Charleston, South Carolina offers more than horse-drawn carriages, cobblestone streets and Spanish moss trees. There’s a burgeoning art scene within the city limits -- one that has had rapper Matt Monday in a stronghold since his days as a choir boy. Outside of soul and funk at the homes of select relatives, the Charleston native wasn’t exposed to much secular music at all. “I didn’t even start listening to rap until I was about 12,” he reveals. “The first album I ever had was one of Juvenile’s... Soulja Rags. And Soulja Slim’s Soulja 4 Life.” He saw the parallels between life in Nawlins as told by the two N.O. pioneers and his own day-to-day observations in Charleston and that was it -- Matt Monday was almost instantly committed to finding his space in the music. On Sundays, he found his light outside of his grandmother’s neighborhood church. “There was time between Sunday school and the actual service so I would leave and run down to the basketball court while people would congregate and have cyphers there,” Matt recalls with a chuckle. “So I would run down, get my raps off and run back to church. I would run down in a suit. That’s how I got my first rap name Righchus.”
Sometimes, when passion is involved, life introduces you to the most ideal opportunities and people -- even if things don’t necessarily happen as planned. About two years after Matt discovered rap for himself, he applied to a performing arts school. He auditioned for the
institution’s music program but wound up being accepted as a drama major instead. Still, the young artist was in the ideal place to add learned skill to his raw talent for music. The school offered a Music Technology course and Matt studied how to engineer, mix and
master projects. He learned how to produce tracks and started to create mixtapes. “90% of my homeboys were dope boys and street dudes,” Matt shares. “I was never really into that because I was at school most of the time working on production until 7, 8 o’clock at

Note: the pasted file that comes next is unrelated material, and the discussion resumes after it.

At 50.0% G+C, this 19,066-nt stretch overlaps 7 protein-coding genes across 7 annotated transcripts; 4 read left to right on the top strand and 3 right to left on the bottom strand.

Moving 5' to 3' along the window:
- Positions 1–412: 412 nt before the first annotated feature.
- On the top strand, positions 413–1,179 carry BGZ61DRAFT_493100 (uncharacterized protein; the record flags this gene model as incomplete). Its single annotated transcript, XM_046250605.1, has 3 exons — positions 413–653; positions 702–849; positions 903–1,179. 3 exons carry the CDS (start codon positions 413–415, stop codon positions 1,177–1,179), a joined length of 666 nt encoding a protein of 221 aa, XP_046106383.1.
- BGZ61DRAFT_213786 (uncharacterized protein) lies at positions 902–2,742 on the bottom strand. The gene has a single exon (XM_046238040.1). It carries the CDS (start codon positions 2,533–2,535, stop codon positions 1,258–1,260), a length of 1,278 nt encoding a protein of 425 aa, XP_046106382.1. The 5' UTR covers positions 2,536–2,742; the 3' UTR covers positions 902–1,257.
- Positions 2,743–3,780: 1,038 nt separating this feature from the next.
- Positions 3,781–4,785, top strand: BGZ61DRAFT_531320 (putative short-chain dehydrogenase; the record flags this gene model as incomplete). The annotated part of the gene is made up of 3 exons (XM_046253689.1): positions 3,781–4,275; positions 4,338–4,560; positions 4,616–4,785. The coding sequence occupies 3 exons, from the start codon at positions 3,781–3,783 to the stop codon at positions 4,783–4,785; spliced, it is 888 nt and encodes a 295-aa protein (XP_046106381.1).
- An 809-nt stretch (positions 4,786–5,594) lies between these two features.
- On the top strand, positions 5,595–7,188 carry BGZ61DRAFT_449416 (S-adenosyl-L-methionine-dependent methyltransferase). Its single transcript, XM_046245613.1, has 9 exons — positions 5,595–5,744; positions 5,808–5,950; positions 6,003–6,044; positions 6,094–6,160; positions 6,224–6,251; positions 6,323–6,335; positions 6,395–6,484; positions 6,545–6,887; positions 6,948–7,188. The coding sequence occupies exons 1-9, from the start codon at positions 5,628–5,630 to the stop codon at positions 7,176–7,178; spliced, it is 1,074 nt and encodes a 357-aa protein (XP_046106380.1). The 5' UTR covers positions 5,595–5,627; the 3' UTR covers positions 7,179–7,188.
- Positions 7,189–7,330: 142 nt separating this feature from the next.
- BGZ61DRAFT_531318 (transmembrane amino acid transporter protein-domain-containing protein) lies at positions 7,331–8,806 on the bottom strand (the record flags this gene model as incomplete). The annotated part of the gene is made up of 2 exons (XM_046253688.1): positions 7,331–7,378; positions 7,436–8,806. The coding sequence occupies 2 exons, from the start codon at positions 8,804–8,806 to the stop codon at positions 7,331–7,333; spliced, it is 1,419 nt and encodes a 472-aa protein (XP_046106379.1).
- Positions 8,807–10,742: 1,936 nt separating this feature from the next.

Word spread amongst the eight high schools in the Charleston area. “People from other schools were starting to recognize me as being an actual artist.” This momentum continued on to USC Upstate where Matt was enrolled. Music was still at the forefront and after recording one song with a friend and randomly performing at parties around the campus, his buzz grew even more and Matt garnered the support of another person who would offer yet another huge look-- Benton Montgomery. Montgomery was well-respected in the Charleston area for his connection within the music industry and this relationship led to a stint on Wiz Khalifa’s 2010 Deal or No Deal Tour. It also connected Matt to Blue Roc’s Mackenzie Eddy, who would have some influence on the next stage of his life. “I’ve always wanted to be more of the executive than the artist,” he offers, naming Sylvia Rhone and Lenny Santiago as a couple of key influencers. “So I can help other artists not go through the same things I did.” Matt was brought onto the Blue Roc roster with the intentions of dropping his debut studio LP through the imprint but Eddy ended up leaving the label and Matt had to figure it out on his own. He stayed in New York City for a few years, learning everything he could from one of rap’s most shrewd business minds, Dame Dash. “Even though things didn’t go as planned with Blue Roc, I was there for three years and did nothing but learn the business. I asked questions and kept several notepads full of notes.”
This “bump in the road” to rap and riches -- if you can even call it that -- would prove fruitful, giving Matt the necessary tools for the launch of his label, Southern Wealth In Music in 2014, allowing him to fully take the reins of his own career. His next project Candy
Paint Playgrounds [inspired by the work of visual artist Fletcher Williams] is
slated for release in Spring/Summer 2019.